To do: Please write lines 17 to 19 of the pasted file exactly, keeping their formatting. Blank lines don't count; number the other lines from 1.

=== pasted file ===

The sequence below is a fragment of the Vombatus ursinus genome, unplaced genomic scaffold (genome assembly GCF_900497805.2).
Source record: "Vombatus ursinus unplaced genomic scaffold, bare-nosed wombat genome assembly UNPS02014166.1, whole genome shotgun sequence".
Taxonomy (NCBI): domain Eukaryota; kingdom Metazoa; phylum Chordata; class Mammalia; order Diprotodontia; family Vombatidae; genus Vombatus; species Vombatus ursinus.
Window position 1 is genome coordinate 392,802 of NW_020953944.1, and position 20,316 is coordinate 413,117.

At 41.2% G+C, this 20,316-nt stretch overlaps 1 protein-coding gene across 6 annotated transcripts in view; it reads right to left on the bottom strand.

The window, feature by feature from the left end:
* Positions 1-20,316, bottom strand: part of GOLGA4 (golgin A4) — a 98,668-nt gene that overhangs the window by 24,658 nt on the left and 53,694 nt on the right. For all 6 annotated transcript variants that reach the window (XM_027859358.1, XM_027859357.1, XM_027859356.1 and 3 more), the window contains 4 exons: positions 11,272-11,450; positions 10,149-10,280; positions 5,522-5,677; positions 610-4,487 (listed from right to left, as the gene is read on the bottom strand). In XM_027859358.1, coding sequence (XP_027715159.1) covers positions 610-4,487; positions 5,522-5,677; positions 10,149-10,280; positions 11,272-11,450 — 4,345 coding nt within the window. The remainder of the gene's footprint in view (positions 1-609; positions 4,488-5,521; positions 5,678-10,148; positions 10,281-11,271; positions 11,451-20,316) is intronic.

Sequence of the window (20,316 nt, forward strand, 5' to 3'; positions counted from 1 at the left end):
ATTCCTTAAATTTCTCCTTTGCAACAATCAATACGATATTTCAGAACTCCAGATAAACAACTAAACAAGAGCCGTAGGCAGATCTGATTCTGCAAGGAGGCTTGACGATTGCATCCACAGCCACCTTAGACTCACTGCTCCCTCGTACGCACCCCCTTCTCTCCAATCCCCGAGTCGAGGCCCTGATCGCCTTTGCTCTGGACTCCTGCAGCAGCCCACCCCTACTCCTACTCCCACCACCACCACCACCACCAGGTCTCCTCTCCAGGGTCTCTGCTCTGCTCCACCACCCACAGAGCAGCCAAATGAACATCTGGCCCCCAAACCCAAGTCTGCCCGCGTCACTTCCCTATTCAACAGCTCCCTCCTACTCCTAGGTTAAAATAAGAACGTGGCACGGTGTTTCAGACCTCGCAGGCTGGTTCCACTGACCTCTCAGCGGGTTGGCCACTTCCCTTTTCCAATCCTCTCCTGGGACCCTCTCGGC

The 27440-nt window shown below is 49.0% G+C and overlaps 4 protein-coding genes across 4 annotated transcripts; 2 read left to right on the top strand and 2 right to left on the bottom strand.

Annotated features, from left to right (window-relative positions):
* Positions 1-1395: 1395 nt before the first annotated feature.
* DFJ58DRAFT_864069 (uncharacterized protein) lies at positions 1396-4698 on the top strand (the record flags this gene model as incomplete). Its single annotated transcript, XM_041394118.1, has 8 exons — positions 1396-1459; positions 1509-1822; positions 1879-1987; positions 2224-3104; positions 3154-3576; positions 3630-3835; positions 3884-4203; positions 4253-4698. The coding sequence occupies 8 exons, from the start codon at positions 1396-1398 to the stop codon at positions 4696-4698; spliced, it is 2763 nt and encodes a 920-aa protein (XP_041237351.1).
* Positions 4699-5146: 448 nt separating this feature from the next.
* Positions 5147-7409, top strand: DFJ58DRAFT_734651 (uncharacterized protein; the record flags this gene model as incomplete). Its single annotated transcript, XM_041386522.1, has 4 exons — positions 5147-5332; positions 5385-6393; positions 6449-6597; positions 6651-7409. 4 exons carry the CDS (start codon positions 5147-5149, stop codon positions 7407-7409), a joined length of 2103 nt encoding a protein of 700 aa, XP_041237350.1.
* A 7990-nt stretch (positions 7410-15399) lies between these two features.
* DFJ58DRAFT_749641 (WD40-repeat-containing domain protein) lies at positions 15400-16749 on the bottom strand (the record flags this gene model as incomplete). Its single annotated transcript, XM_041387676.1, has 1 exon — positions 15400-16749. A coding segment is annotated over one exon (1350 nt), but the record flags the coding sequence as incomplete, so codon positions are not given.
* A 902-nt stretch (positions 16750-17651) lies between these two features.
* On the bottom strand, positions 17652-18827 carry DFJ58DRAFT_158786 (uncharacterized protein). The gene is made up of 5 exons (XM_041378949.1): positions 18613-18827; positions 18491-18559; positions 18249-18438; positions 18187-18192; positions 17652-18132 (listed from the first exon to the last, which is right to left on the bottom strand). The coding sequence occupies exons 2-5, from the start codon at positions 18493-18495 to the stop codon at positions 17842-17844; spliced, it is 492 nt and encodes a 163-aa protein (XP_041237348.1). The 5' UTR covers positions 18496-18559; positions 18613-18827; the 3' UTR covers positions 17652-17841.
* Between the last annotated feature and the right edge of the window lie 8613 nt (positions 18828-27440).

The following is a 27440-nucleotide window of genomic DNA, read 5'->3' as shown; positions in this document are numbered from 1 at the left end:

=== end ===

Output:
* DFJ58DRAFT_749641 (WD40-repeat-containing domain protein) lies at positions 15400-16749 on the bottom strand (the record flags this gene model as incomplete). Its single annotated transcript, XM_041387676.1, has 1 exon — positions 15400-16749. A coding segment is annotated over one exon (1350 nt), but the record flags the coding sequence as incomplete, so codon positions are not given.
* A 902-nt stretch (positions 16750-17651) lies between these two features.
* On the bottom strand, positions 17652-18827 carry DFJ58DRAFT_158786 (uncharacterized protein). The gene is made up of 5 exons (XM_041378949.1): positions 18613-18827; positions 18491-18559; positions 18249-18438; positions 18187-18192; positions 17652-18132 (listed from the first exon to the last, which is right to left on the bottom strand). The coding sequence occupies exons 2-5, from the start codon at positions 18493-18495 to the stop codon at positions 17842-17844; spliced, it is 492 nt and encodes a 163-aa protein (XP_041237348.1). The 5' UTR covers positions 18496-18559; positions 18613-18827; the 3' UTR covers positions 17652-17841.